Significant warning signs for violent behaviour may be students who articulate violence or who want to commit some type of act of violence to other students and articulate that in writing. Also students who get angry really quickly, students who are depressed, show signs of depression, students who, you know, just may articulate to a teacher or to a counsellor that they don't feel happy, that they feel like they're being victimized, perceived feelings of unfairness in the school. These all contribute to a students thought of perhaps committing an act of violence, and the most important thing is don't ignore the signs. Schools, should be very, very careful in ensuring that they're listening to the students and that they're listening to the teachers, and any concern that they may have, that they need to be investigated and followed up.
What are the early warning signs of violent behavior?
Some early warning signs could be things like persistent antisocial behavior. For example, students who are commonly social, but they're not so much social anymore. Other early warning signs are students who will drop out of extracurricular activities that they really love doing. Also, students complaining to the administration, about maybe being picked on, or bullied. Other warning signs could be other students going to the administration saying, "hey, we have a concern about this student", or parents, or the community, coming together and saying, "This child is in our community". Maybe a boy's or girl's club worker will go to the school administration and say, "We've seen some things that are disconcerting to us". The biggest thing is that teachers, councillors and school officials need to go with their gut reaction, and if they have any concerns about any student exhibiting any of the warning signs, they really need to get that student help immediately.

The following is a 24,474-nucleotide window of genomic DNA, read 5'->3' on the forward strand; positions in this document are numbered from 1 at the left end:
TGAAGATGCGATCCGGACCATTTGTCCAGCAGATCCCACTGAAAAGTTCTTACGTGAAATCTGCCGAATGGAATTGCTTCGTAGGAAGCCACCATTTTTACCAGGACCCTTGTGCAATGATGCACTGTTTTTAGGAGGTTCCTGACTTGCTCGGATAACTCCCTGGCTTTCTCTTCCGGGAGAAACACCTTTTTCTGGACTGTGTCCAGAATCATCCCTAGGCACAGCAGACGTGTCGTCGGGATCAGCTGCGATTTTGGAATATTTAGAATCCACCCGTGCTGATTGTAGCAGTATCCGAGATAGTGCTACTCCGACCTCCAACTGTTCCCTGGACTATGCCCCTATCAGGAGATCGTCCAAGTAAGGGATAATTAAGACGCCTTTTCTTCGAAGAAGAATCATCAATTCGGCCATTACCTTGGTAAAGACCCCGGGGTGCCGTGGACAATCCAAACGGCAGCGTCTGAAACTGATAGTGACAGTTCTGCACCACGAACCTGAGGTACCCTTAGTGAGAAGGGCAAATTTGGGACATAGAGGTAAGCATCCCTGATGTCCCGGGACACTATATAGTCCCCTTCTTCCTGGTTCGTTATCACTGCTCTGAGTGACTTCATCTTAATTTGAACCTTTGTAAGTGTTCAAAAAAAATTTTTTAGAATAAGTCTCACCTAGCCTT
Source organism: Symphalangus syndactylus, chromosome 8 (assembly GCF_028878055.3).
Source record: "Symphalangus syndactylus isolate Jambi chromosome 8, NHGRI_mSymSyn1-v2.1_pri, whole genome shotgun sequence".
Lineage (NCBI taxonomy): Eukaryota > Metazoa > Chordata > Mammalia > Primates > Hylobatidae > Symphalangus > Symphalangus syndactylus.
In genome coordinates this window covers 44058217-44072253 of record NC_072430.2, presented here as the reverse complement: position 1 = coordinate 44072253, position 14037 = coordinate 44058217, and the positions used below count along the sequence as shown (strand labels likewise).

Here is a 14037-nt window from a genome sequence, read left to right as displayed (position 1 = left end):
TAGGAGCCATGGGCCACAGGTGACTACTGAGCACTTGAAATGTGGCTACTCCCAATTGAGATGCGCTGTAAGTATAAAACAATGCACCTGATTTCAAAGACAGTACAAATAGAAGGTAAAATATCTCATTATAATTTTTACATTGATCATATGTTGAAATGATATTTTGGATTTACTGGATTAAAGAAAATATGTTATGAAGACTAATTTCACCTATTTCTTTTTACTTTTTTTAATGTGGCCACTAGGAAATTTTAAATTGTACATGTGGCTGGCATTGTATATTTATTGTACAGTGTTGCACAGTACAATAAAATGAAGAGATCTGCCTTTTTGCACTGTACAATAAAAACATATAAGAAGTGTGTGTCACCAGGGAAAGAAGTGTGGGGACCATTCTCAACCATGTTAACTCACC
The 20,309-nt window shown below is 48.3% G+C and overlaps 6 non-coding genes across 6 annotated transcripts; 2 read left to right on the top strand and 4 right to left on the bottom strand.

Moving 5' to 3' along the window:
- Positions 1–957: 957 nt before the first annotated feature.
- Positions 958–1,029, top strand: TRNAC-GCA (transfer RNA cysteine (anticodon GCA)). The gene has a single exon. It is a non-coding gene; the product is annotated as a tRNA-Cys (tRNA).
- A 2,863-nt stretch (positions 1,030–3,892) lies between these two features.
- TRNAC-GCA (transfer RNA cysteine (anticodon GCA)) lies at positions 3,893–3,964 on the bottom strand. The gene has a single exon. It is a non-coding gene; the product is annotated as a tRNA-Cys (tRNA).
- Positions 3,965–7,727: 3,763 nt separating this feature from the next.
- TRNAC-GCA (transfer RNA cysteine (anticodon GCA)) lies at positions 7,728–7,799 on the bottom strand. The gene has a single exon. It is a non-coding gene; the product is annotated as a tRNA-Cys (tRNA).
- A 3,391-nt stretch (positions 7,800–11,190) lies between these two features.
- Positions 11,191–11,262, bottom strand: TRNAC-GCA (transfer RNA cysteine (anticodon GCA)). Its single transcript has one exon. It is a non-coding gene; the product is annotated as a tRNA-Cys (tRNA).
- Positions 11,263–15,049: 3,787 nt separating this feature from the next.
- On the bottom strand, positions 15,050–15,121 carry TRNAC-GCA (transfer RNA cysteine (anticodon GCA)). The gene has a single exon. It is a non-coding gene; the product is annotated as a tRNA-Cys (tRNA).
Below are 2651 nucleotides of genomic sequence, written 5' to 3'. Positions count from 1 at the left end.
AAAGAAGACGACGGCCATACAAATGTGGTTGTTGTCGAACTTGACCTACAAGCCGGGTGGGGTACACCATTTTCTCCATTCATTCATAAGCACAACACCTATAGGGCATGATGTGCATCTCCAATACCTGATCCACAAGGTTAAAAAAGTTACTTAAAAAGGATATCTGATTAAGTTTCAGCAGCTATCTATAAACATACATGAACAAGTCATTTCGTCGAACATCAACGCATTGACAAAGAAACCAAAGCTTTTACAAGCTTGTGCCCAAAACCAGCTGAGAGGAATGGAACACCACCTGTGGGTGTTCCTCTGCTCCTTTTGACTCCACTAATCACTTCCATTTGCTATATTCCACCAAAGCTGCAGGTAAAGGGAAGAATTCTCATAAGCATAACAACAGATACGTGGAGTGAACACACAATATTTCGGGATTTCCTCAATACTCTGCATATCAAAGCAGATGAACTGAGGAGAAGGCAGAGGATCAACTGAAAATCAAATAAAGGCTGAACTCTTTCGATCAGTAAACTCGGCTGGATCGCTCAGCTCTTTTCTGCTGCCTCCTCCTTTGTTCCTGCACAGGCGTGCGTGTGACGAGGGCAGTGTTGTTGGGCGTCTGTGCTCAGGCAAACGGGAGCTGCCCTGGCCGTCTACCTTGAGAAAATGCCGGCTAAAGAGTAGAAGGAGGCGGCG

What are the signs that violence could be imminent?
Imminent warning signs are things like fire-setting. Also, a student may be showing cruelty to animals, or maybe to a pet in a classroom, and a teacher sees that a student is treating the animal inappropriately, or treating other students inappropriately. Other imminent warning signs include fighting, rage, or throwing things for minor reasons. Imminent warning signs can be things like bomb making, or fire-setting. At that point, you don't have a lot of time to talk to the students. You have to have a plan in place where these imminent warning signs are acted upon quickly, and perhaps involving law enforcement may be a way to get quick action.
What are the four areas to consider in assessing potentially violent youth?
The four main areas that we look at in accessing potentially violent youth are areas such as the child's personality. What are the behaviors? Are they exhibiting any early or imminent warning signs? Other areas such as family areas are whether this child is exposed to domestic violence. Is the family partaking in any type of drug use? Is the child exposed to that? Other areas could be community. Is that child involved in any type of community programs? Are drugs available in the community? What community does this child live in? Another big area that we look at is their school. What are they doing in school? How are their grades? What are their activities? Are they participating in extracurricular activities? Do the schools have any concerns? Also, family members in those and other people that are in that child's life are important.